When I was much younger, the fact that one day I’d be here, and the very next I would just disappear without any trace (maybe a little one) would keep me up at night. While it still does, it is largely overshadowed by much more pressing thoughts such as my mathematics semester exam performance. And for any of you out there that have experienced the same (no, not the mathematics part), this article might help put things into perspective.
Silicon Valley for some time now has had a love affair with immortality, and is spending millions of dollars on finding a fix to our eventual date with the Grim Reaper. So if they do succeed, how would it transform our society?
That would depend on the nature of immortality in question. The two types of immortality that seem most likely are medical immortality and digital immortality.
An anti-ageing form of immortality would indicate that medicine evolves to such an extent that no one dies due to natural causes such as old age or diseases. This would go against the notion of immortality present in all of our minds though, as we could still die from unnatural causes like murders and accidents.
Medical immortality though, wouldn’t be available to everyone since it would definitely be the most valuable commodity. Only the richest of the richest would be able to afford it, hence only widening of the gap between the rich and the poor.
There would be no reason for the people responsible for auctioning out immortality to decrease its price, since people would be willing to pay any amount to prevent their death and the deaths of their loved ones, leading to absurd and eternal debts. Restricting its access to only the richest would surely lead to mutiny by the middle and lower classes. Death by war would be an ironic end to those endeavouring for immortality.
For the sake of discussion, let us assume that somehow a benevolent inventor manages to make immortality accessible to all. What would happen then?
People now work their entire lives in order to save money so that they can enjoy the later part of their lives. But when there is no “later” part of life, when there is no impending doom, would anyone show up for work or worry about money? Our current system with money as its cornerstone would collapse, leading to a new system unbeknownst to us.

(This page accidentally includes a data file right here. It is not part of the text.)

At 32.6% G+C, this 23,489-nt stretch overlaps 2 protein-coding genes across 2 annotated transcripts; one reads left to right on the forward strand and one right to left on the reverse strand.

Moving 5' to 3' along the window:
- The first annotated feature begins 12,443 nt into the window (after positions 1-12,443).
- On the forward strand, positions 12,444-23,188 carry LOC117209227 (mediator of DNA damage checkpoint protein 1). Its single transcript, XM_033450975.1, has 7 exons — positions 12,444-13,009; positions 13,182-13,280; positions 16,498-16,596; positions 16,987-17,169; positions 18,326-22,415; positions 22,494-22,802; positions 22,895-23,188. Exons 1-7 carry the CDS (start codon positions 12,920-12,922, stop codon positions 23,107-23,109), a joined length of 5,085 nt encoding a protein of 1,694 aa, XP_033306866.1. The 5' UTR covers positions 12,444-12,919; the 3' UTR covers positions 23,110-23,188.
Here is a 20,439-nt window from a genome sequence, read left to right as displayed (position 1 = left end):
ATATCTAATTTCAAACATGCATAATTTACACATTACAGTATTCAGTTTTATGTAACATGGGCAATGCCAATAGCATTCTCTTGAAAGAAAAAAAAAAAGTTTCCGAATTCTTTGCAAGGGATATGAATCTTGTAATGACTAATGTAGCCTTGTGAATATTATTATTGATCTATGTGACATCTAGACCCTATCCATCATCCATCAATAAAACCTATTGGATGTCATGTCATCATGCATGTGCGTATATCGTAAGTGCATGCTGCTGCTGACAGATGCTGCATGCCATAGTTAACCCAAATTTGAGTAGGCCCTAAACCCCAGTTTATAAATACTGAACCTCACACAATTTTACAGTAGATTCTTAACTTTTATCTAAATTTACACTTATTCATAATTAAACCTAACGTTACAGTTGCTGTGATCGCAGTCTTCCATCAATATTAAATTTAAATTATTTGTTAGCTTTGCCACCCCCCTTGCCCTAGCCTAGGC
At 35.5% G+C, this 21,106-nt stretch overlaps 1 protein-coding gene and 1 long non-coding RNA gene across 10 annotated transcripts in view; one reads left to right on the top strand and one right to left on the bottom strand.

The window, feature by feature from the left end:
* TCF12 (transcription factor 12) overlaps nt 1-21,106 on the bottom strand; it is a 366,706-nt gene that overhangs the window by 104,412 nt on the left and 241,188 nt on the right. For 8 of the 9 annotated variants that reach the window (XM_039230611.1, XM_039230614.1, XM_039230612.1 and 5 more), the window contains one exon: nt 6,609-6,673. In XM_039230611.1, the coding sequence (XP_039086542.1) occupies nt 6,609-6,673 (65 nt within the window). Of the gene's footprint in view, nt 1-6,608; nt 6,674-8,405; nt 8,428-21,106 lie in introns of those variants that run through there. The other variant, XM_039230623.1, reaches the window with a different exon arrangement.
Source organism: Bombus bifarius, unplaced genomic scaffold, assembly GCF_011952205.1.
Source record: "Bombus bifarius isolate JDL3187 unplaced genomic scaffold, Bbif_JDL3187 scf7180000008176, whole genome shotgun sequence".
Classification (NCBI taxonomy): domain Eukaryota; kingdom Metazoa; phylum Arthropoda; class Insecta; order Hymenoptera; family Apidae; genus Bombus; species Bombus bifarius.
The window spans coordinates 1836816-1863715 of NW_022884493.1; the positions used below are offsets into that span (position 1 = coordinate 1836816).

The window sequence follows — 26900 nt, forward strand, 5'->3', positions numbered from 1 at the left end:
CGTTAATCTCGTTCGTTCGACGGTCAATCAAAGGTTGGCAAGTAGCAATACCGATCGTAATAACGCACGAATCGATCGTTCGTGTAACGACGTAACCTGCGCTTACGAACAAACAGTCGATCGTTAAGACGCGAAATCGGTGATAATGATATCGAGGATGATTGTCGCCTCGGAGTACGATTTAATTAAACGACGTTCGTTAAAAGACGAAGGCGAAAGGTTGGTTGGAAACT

Murder, accidents and crimes would have an added weight to them, since otherwise the person could’ve ideally lived forever. Prisons, except for death and life sentences, would lose their value. Overpopulation and dearth of resources would become prevalent issues with Earth pushed over its breaking point. But would we even reproduce if there wasn’t a need for it? Evolutionarily speaking, it is highly likely we’d even lose the organs as they do not serve any purpose anymore, over generations.
The issue lies partly in the fact that people tend to underestimate how long forever is. Eternal life becomes a burden beyond a point, and would drive most people mad. Little do they know, there are much worse outcomes than death.
Human beings are very fragile in nature. Our systems and organs wear out easily and are very susceptible to damage over time.
If we were to replace our organs with machines that performed much better, we could enhance the longevity of our lives. Better yet, what if instead of replacing our parts one by one, we transferred our conscience to a robot/machine? This is exactly what digital immortality is about.
This however, gives rise to a much more fundamental question. Where do we draw the line between being alive and dead anymore? Are we “alive” if our conscience is the only thing that’s present?
Are we “alive” without even breathing, growing, reproducing, metabolising, or having hereditary traits?
We could end up as a society of consciences, or a single higher being that is an assimilation of human minds similar to the AI in Isaac Asimov’s The Last Question. The possibilities are endless.
Mortality in a way gives our life and experiences meaning and purpose. It gives us the incentive to go about life doing different activities, and achieving goals. If you still want to achieve immortality, the best you could do right now is preserve yourself in a box of ice hoping for the best (cryonics, I’m looking at you).